Pilot’s Associate Program: Technical Summary
Technically, by 1991, the PA was the most advanced, working, real-time intelligent system of its day and remains unsurpassed in the world. We successfully integrated 6 expert systems operating in real time in a realistic (some would say too realistic) combat simulator. The knowledge implemented in each component of this system was realistic, combat experience that was demonstrably applicable to the operation of combat aircraft today.
- System Goals
- System Behavior
- System Integration
- Designing for Real-Time Operation
- Plan-Goal Graphs
The overall objective was to recommend in real time (with a response time around 0.1 sec) to the pilot the most appropriate response to the current situation. This recommendation might be offensive or defensive or, in the best case scenario, a modification to the current offensive plan that would provide sufficient survivability in the face of the current threat environment. Since the pilot is always in charge of a fighter aircraft, the PA must function as an associate – an R2D2 back-seater – advising rather than dictating. Furthermore, the recommendations needed to be responsive to:
- changes in the current offensive or defensive situation;
- changes in the ability of the aircraft to complete the current plan due to failures, battle damage or the status of its consumable resources – fuel, weapons or ammunition; and
- changes to the pilot’s objectives.
Many architecture and implementation choices were driven by the need to have the system react correctly to change. Traditional script-based planning systems have been able to instantiate and parameterize a course of action described as a series of steps. However, they are usually unable to postpone, modify or abandon the remains of a script if circumstances indicate that something else should be done.
The recommendations of the Planners need to be presented to the pilot in the most readily understood style, and in a manner that was sensitive to the pilot’s work load. The requirements for the pilot to be in command, and for the system to operate in real time led to the need to tailor the response of the PA to the expectations of individual pilots. This would be accomplished long-term by setting bounds on the authority and behavior of the PA as an individual trains with the system in the simulator. Short-term, the pilot would be able to review and correct these settings at the mission planning station while the system loaded a data cartridge with the basic mission information before a flight.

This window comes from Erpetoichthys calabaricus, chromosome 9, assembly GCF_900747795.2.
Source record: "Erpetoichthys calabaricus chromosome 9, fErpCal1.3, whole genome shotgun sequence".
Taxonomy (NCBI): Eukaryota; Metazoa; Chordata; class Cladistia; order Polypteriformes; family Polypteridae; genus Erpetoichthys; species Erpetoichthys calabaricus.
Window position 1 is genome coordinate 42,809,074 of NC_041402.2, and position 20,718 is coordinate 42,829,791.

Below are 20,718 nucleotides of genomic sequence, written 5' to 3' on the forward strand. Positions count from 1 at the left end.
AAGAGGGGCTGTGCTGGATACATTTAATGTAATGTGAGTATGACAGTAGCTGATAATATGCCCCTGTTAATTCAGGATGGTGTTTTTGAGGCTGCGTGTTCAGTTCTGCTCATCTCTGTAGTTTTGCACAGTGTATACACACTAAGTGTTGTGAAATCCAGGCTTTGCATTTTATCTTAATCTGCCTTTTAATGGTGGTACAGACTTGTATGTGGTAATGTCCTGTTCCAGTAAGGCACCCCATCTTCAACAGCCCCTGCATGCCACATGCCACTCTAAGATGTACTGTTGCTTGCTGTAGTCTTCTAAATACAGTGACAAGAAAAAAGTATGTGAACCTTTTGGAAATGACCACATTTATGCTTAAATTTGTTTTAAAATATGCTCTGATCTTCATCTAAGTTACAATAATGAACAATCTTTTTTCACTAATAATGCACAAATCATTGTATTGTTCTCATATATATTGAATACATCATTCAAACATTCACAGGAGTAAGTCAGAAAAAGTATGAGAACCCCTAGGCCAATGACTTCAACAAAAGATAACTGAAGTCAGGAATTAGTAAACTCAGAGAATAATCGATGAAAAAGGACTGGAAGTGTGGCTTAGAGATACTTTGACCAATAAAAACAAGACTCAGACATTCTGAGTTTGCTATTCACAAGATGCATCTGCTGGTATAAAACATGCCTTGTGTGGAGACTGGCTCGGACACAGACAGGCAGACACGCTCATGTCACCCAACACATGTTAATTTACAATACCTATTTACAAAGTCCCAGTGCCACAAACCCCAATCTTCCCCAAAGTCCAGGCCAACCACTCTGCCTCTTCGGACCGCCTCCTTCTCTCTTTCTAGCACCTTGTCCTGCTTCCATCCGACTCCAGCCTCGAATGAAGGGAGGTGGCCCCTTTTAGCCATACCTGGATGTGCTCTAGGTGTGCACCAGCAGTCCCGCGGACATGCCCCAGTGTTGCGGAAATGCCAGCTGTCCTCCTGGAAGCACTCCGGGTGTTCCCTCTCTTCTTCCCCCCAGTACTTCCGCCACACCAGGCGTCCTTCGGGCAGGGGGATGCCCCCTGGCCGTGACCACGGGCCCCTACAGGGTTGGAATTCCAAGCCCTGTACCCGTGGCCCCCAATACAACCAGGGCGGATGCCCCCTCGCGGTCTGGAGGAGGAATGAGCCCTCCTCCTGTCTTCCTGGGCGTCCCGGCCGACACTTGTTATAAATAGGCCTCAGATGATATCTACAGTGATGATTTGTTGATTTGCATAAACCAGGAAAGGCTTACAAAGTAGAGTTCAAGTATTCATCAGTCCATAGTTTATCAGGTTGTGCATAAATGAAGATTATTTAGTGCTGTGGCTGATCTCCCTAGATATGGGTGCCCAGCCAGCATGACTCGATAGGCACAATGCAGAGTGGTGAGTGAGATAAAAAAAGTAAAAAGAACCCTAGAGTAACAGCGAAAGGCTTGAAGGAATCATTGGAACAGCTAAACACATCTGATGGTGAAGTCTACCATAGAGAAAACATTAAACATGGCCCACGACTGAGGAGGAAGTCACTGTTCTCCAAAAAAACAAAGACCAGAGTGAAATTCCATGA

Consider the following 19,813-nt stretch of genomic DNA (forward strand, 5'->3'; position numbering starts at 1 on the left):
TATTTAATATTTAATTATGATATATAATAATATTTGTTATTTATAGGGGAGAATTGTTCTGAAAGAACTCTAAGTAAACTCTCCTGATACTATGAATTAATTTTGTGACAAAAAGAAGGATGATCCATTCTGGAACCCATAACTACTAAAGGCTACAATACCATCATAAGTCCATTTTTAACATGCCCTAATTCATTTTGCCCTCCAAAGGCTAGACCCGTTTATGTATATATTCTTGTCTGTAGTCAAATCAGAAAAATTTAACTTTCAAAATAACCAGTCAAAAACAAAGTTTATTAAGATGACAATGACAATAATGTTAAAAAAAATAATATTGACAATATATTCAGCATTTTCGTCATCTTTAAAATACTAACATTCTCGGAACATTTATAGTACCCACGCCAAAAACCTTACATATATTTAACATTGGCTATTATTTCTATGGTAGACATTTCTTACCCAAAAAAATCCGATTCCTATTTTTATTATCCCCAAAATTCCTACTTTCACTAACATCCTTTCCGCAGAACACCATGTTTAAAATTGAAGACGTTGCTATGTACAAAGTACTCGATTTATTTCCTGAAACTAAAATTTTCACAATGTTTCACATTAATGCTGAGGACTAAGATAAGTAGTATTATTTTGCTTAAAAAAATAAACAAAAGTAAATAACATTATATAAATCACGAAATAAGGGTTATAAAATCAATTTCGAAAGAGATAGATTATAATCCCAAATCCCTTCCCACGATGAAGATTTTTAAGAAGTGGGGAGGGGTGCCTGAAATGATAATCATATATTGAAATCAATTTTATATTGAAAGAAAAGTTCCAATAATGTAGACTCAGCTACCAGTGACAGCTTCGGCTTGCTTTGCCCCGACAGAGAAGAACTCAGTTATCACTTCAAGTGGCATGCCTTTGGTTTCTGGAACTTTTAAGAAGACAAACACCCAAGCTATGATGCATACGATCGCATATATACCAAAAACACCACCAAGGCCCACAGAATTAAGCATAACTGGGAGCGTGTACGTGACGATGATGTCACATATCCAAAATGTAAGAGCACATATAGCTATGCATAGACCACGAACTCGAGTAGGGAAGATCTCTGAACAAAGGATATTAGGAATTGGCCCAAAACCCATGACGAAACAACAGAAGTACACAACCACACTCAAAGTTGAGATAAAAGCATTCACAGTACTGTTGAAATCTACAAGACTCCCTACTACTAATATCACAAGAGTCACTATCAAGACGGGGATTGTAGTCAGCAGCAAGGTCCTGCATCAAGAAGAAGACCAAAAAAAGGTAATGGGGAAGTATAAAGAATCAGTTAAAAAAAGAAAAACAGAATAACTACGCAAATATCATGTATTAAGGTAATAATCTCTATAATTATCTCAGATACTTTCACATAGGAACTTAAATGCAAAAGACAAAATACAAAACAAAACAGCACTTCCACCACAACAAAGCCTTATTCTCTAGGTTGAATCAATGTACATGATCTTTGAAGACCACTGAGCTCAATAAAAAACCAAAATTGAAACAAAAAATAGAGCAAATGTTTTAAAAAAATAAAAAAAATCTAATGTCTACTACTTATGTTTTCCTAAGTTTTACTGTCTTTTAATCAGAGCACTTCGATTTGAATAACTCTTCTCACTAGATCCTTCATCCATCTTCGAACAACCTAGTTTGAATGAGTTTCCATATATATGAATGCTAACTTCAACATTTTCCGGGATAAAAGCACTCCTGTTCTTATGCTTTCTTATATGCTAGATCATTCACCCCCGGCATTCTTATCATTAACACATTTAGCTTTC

This figure illustrates the integrated behavior the key system components: the Planners, the Intent Inference portion of the PVI, and the Plan-Goal Graph that unifies their interactions. For the associate to be really responsive to the pilot’s needs, the following general modes of behavior must be achieved.
The Situation Assessment and Systems Status subsystems reduce the large amount of external data to a much smaller number of significant events that are passed to the Planners.
The Planning subsystems would analyze the current situation and determine a course of action that would be consistent with mission goals and mission safety.
Proposals related to this course of action would be prepared for the User Interface section of the PVI.
When the urgency of this activity warrants presentation to the pilot, the User Interface describes the proposal using the presentation method that is most economical of the pilot’s cognitive load and of display real-estate.
If the proposed action is pre-approved by the pilot for the system to implement, the pilot may merely be informed
The Intent Inference System continues to capture pilot actions to determine whether the pilot intends to adopt any proposals not automatically implemented. These may take the form of switch or voice actions specifically addressing the proposal, or they may be the actions associated with implementing the proposal.
If these indications suggest that the pilot intends to implement the plans, the Planning subsystems continue to refine the plans to ensure they are still the most important things to be done, and that the aircraft is physically able to accomplish them.
If the indications are that the pilot wishes to do something else, the Planning subsystems should temporarily disable the original proposal and work to generate further plans to support the inferred intent of the pilot.
This intense communication between the various subsystems requires a common vocabulary expressed as a Plan-Goal Graph (PGG). This became the key ingredient in the system integration strategy.
A key ingredient to the success of the PA was the early discovery that system integration was not a problem, it was the problem. Consequently, we decided on a development approach that featured many short development and integration cycles. Integration of a system of this complexity occurred at two levels: syntactic and semantic. Syntactic integration involved the normal activities associated with defining message layout and content, and agreeing on the relationships between subsystems using these message definitions. Semantic integration involves agreeing upon the meaning of the data items in the messages. In order to support the semantic integration of the subsystems, two shared models are required:
- The World Model is a conventional representation of objects in the real work stores the current state of the pilot’s own aircraft and all of the friendly and hostile objects of interest.